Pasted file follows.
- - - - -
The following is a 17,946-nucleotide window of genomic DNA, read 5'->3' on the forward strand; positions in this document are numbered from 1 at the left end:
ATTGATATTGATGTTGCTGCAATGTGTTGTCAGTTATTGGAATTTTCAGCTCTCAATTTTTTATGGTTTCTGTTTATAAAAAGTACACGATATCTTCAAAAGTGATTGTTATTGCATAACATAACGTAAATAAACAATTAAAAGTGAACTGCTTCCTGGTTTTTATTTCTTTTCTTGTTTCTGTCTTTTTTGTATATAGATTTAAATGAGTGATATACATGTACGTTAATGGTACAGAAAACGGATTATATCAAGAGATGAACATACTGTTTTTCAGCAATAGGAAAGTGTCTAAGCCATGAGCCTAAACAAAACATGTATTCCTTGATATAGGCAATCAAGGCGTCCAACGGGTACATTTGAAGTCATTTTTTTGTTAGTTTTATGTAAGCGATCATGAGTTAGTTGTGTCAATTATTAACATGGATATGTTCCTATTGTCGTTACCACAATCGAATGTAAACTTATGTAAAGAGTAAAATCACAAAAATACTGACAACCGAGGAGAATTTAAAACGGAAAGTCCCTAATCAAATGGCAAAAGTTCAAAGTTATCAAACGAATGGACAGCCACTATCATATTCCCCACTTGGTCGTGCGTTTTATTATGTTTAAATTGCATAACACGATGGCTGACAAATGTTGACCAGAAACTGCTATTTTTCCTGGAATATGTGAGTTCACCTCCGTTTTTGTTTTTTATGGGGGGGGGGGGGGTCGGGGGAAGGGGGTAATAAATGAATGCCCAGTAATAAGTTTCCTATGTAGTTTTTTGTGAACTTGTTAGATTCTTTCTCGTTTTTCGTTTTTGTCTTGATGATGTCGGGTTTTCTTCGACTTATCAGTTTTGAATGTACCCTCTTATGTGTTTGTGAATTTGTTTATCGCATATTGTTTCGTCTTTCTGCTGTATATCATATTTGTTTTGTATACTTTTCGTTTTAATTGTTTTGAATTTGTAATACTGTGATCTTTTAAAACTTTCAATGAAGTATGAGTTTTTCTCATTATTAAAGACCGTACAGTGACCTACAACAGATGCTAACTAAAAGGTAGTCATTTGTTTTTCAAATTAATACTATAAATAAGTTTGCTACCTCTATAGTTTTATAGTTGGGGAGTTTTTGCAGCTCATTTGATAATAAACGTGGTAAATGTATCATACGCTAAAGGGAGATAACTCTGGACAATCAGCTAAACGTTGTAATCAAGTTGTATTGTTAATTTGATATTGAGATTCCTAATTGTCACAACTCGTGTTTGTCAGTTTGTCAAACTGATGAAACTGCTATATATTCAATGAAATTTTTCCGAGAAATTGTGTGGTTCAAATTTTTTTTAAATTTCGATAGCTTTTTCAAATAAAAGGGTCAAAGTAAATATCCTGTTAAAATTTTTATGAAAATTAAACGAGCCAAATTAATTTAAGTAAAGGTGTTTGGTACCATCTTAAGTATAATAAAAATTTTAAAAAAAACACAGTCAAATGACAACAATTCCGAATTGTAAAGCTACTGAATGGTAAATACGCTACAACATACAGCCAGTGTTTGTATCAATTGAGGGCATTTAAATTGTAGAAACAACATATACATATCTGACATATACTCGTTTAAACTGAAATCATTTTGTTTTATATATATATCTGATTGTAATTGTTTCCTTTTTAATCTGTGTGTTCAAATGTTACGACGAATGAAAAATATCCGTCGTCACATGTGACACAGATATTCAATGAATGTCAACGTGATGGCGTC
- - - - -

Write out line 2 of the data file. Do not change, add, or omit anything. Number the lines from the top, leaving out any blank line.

ATTGATATTGATGTTGCTGCAATGTGTTGTCAGTTATTGGAATTTTCAGCTCTCAATTTTTTATGGTTTCTGTTTATAAAAAGTACACGATATCTTCAAAAGTGATTGTTATTGCATAACATAACGTAAATAAACAATTAAAAGTGAACTGCTTCCTGGTTTTTATTTCTTTTCTTGTTTCTGTCTTTTTTGTATATAGATTTAAATGAGTGATATACATGTACGTTAATGGTACAGAAAACGGATTATATCAAGAGATGAACATACTGTTTTTCAGCAATAGGAAAGTGTCTAAGCCATGAGCCTAAACAAAACATGTATTCCTTGATATAGGCAATCAAGGCGTCCAACGGGTACATTTGAAGTCATTTTTTTGTTAGTTTTATGTAAGCGATCATGAGTTAGTTGTGTCAATTATTAACATGGATATGTTCCTATTGTCGTTACCACAATCGAATGTAAACTTATGTAAAGAGTAAAATCACAAAAATACTGACAACCGAGGAGAATTTAAAACGGAAAGTCCCTAATCAAATGGCAAAAGTTCAAAGTTATCAAACGAATGGACAGCCACTATCATATTCCCCACTTGGTCGTGCGTTTTATTATGTTTAAATTGCATAACACGATGGCTGACAAATGTTGACCAGAAACTGCTATTTTTCCTGGAATATGTGAGTTCACCTCCGTTTTTGTTTTTTATGGGGGGGGGGGGGGTCGGGGGAAGGGGGTAATAAATGAATGCCCAGTAATAAGTTTCCTATGTAGTTTTTTGTGAACTTGTTAGATTCTTTCTCGTTTTTCGTTTTTGTCTTGATGATGTCGGGTTTTCTTCGACTTATCAGTTTTGAATGTACCCTCTTATGTGTTTGTGAATTTGTTTATCGCATATTGTTTCGTCTTTCTGCTGTATATCATATTTGTTTTGTATACTTTTCGTTTTAATTGTTTTGAATTTGTAATACTGTGATCTTTTAAAACTTTCAATGAAGTATGAGTTTTTCTCATTATTAAAGACCGTACAGTGACCTACAACAGATGCTAACTAAAAGGTAGTCATTTGTTTTTCAAATTAATACTATAAATAAGTTTGCTACCTCTATAGTTTTATAGTTGGGGAGTTTTTGCAGCTCATTTGATAATAAACGTGGTAAATGTATCATACGCTAAAGGGAGATAACTCTGGACAATCAGCTAAACGTTGTAATCAAGTTGTATTGTTAATTTGATATTGAGATTCCTAATTGTCACAACTCGTGTTTGTCAGTTTGTCAAACTGATGAAACTGCTATATATTCAATGAAATTTTTCCGAGAAATTGTGTGGTTCAAATTTTTTTTAAATTTCGATAGCTTTTTCAAATAAAAGGGTCAAAGTAAATATCCTGTTAAAATTTTTATGAAAATTAAACGAGCCAAATTAATTTAAGTAAAGGTGTTTGGTACCATCTTAAGTATAATAAAAATTTTAAAAAAAACACAGTCAAATGACAACAATTCCGAATTGTAAAGCTACTGAATGGTAAATACGCTACAACATACAGCCAGTGTTTGTATCAATTGAGGGCATTTAAATTGTAGAAACAACATATACATATCTGACATATACTCGTTTAAACTGAAATCATTTTGTTTTATATATATATCTGATTGTAATTGTTTCCTTTTTAATCTGTGTGTTCAAATGTTACGACGAATGAAAAATATCCGTCGTCACATGTGACACAGATATTCAATGAATGTCAACGTGATGGCGTC